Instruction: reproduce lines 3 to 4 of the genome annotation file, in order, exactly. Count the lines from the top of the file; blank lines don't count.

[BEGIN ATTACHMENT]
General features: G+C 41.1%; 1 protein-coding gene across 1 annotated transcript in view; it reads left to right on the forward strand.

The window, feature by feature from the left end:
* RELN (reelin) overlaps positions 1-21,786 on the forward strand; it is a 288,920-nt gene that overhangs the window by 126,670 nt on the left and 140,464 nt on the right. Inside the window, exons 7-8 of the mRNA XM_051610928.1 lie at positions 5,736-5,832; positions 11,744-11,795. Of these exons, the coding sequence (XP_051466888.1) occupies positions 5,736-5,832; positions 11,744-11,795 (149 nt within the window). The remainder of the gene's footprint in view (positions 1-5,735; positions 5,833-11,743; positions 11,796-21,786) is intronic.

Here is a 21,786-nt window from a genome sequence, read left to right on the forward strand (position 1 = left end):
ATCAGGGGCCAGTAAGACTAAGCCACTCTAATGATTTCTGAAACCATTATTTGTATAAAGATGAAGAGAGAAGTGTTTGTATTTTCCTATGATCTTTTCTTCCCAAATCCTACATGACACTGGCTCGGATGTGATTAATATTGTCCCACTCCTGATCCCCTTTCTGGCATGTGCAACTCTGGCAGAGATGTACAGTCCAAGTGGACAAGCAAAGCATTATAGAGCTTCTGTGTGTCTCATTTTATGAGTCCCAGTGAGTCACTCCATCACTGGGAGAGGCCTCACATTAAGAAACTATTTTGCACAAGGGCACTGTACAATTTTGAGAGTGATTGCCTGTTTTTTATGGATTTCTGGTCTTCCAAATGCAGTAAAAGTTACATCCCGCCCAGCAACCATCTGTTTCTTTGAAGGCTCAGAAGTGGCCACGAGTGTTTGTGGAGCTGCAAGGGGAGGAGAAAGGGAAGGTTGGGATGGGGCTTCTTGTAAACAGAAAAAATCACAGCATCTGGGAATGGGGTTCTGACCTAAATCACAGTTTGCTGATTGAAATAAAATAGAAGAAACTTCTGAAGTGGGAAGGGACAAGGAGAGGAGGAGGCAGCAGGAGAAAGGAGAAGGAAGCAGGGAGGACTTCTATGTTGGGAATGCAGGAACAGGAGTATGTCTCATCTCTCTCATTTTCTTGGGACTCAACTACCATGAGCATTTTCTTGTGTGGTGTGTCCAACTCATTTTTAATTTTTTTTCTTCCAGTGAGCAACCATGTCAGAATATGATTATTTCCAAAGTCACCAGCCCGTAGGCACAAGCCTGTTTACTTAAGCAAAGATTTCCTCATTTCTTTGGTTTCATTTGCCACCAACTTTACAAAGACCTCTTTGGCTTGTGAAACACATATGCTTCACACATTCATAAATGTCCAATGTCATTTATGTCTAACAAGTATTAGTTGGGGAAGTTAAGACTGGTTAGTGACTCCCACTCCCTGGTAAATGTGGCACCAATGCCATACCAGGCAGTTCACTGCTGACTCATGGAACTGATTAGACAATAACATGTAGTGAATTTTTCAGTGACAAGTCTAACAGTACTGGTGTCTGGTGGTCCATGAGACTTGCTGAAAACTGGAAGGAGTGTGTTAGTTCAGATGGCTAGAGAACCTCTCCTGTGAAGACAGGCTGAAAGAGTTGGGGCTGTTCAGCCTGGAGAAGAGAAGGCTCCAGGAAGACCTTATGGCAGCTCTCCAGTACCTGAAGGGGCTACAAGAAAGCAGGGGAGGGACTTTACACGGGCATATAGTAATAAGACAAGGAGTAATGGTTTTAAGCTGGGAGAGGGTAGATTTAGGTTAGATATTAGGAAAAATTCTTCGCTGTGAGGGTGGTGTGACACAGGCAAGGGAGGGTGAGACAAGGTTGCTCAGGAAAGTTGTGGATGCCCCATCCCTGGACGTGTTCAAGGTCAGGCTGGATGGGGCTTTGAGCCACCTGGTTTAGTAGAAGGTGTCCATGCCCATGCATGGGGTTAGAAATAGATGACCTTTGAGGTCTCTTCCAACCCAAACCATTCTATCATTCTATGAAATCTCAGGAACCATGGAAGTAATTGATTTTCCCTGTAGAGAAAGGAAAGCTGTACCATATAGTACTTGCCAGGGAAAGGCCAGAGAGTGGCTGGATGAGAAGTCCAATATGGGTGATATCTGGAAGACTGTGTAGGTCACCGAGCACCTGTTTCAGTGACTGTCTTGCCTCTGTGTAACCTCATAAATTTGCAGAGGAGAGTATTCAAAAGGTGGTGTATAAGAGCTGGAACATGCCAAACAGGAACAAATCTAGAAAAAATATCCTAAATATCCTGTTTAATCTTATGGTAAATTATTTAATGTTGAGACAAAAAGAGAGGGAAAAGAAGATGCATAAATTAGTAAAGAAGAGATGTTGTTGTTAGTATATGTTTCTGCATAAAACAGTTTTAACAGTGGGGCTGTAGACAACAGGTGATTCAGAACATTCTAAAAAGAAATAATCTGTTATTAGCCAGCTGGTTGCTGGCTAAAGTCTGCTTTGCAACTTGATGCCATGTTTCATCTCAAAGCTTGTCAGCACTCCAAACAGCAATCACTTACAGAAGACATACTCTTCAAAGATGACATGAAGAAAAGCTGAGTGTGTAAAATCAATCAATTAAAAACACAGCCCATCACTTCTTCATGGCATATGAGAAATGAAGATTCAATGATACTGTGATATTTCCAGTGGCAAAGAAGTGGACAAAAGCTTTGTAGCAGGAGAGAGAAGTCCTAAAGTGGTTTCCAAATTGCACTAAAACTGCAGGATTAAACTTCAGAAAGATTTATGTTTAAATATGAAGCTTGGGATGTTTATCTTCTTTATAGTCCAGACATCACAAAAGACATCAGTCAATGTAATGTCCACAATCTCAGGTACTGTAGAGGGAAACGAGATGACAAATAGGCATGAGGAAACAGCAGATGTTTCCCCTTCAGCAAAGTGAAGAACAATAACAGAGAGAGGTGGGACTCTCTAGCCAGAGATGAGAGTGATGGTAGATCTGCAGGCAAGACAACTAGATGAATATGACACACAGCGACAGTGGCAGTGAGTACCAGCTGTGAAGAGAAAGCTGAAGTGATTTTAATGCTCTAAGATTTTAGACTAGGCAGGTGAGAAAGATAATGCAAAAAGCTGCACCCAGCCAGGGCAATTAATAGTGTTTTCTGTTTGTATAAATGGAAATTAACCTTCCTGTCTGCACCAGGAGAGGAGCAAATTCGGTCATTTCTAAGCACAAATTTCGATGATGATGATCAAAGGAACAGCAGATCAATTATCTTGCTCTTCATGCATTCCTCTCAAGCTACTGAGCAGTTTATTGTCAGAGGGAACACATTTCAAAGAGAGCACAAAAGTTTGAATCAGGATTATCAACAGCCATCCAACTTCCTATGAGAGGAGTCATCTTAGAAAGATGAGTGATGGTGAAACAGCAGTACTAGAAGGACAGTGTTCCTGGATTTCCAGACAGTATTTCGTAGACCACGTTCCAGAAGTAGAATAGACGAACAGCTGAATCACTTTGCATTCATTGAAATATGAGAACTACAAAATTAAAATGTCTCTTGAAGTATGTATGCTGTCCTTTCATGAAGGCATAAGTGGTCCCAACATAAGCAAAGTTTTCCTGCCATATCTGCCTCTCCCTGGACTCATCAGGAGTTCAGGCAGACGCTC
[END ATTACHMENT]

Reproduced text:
* RELN (reelin) overlaps positions 1-21,786 on the forward strand; it is a 288,920-nt gene that overhangs the window by 126,670 nt on the left and 140,464 nt on the right. Inside the window, exons 7-8 of the mRNA XM_051610928.1 lie at positions 5,736-5,832; positions 11,744-11,795. Of these exons, the coding sequence (XP_051466888.1) occupies positions 5,736-5,832; positions 11,744-11,795 (149 nt within the window). The remainder of the gene's footprint in view (positions 1-5,735; positions 5,833-11,743; positions 11,796-21,786) is intronic.

Here is a 21,786-nt window from a genome sequence, read left to right on the forward strand (position 1 = left end):